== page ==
There is no downside to this option. If Clowney refuses to report the Texans don’t spend a dime, don’t have Clowney, and have the rights to tag him again and trade him next year. If he does report they get Clowney for a season, hope it’s a good year, and retain his right to tag him and trade him next year. If they are aggressive with the trade market they should be able to get a pick in the 2020 draft the same as if they were to trade him now for pennies on the dollar. Who knows maybe they even come to terms on a long term contract.
If the Texans do go and find a trade scenario this year they have to make certain that unless they do get a first round pick, that any trade will escalate to a first round pick if the team that trades for him signs him to a long term contract. This is a trade condition that was used by the Jets years ago in a trade with the Saints which saw the Jets get added compensation if the Saints extended Jonathan Vilma. The Saints got around the condition by waiting a day into free agency to sign a new contract but that wrinkle was erased when the Jets, this time on the other side of a trade, agreed to something similar with the Seattle Seahawks with Percy Harvin. In this case the Seahawks drove the timeframe for a roster condition well into the late spring.
The worst thing that the Texans can do is take option 3 which is to trade him for a 3rd round pick because that’s the maximum compensatory pick they could expect. That is simply a sign of panic.
Some people have questioned how the Texans got in this position in the first place and did not do a long term deal with Clowney, but I can understand that one. Clowney has always reminded me of another former Texan- Mario Williams. Both players are/were Pro Bowl caliber players but neither, in my opinion, were once in a lifetime type of talents. However their draft status combined with the fact that they are high level players sets a salary expectation that is probably much higher than a team like the Texans sees fit.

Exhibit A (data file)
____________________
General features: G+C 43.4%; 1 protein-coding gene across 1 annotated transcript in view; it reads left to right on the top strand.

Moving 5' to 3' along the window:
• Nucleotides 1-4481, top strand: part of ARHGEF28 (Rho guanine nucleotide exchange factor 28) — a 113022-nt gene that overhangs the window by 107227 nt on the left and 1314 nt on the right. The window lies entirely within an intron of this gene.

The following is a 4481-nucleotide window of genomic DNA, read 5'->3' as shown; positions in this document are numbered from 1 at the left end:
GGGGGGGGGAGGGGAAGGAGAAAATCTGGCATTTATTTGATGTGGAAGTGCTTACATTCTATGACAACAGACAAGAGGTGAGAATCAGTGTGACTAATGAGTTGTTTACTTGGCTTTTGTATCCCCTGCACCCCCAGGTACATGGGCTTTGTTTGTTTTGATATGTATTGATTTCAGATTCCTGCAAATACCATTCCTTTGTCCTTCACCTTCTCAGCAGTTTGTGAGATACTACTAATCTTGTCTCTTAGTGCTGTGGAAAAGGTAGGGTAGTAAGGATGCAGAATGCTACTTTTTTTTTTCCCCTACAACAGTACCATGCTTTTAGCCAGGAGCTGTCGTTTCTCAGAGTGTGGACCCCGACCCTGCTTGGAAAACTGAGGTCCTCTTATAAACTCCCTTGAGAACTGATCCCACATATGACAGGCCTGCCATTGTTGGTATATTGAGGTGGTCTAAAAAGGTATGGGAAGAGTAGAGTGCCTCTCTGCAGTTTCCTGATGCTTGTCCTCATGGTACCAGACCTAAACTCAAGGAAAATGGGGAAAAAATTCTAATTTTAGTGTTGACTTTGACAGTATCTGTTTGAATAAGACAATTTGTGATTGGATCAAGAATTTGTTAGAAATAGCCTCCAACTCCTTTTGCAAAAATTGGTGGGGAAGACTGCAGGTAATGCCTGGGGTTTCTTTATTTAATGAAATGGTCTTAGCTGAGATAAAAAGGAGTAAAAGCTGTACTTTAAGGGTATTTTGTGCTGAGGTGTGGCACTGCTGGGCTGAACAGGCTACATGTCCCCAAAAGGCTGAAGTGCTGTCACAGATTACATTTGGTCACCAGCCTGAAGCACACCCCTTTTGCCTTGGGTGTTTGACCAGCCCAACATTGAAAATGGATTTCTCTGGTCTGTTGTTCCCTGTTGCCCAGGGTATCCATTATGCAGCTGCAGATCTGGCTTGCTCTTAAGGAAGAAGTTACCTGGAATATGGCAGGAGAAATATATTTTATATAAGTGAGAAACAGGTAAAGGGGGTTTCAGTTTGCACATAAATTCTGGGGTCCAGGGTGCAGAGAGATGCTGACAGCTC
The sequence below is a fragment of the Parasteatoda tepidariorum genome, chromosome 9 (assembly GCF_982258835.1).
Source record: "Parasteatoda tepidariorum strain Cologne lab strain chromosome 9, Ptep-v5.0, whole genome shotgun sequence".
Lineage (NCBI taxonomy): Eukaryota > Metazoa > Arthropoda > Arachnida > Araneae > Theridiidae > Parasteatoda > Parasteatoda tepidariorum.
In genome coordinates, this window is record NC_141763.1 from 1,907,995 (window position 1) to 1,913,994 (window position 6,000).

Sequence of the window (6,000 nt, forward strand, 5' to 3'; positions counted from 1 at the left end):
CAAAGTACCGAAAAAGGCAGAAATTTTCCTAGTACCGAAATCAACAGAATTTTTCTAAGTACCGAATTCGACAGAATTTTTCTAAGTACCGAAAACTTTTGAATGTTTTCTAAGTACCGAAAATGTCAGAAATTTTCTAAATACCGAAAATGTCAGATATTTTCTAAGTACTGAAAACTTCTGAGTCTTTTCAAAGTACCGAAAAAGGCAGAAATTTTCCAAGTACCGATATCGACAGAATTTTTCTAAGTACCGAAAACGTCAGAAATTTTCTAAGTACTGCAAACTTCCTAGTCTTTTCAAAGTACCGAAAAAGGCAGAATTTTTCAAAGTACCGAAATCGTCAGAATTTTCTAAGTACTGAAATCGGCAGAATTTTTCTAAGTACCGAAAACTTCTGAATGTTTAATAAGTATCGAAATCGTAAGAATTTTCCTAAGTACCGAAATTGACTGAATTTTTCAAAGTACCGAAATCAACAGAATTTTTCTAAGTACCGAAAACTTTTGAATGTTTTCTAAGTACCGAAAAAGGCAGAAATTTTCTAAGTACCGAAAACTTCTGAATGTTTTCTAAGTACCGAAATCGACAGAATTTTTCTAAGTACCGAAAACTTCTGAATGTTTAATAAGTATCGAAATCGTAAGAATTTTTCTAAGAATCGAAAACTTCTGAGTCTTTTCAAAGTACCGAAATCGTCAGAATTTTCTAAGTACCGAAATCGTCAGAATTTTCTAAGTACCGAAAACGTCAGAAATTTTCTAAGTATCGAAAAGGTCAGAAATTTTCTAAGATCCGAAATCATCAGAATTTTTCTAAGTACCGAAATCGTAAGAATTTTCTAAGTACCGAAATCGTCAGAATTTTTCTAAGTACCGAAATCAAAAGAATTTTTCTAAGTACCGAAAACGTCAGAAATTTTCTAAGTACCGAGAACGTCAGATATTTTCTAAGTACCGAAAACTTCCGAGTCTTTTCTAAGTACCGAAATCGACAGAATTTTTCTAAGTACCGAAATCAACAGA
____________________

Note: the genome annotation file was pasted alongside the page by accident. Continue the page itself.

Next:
Williams hit free agency when the Texans allowed him to walk and he signed an absolute monster of a contract with the Bills for $16 million a season. That contract in today’s salary cap environment would be worth just under $25 million a year, larger than the Mack record setting deal signed last season with the Bears. Clowney if he hit free agency could see that same kind of payday since there are a number of teams that are going to see his physical ability as so high that its worth the cost. It’s simply a situation where Clowney could never accept anything the Texans were going to offer that was “low” and the Texans likely saw no reason to make him earn such a monstrous salary when years ago they didn’t have to do the same for JJ Watt.
The Texans offseason has been nothing short of a disaster and this is just going to add to it if they don’t think this out and rush into a trade that strongly benefits another team.
Jason is the founder of OTC and has been studying NFL contracts and the salary cap for over 15 years. Jason has co-authored two books about the NFL, Crunching Numbers and the Drafting Stage, which are widely circulated in the industry and hosts the OTC Podcast. Jason’s work has been featured in various publications including the Sporting News, Sports Illustrated, NFL Network and more. OTC is widely considered the leading authority on contract matters in the NFL.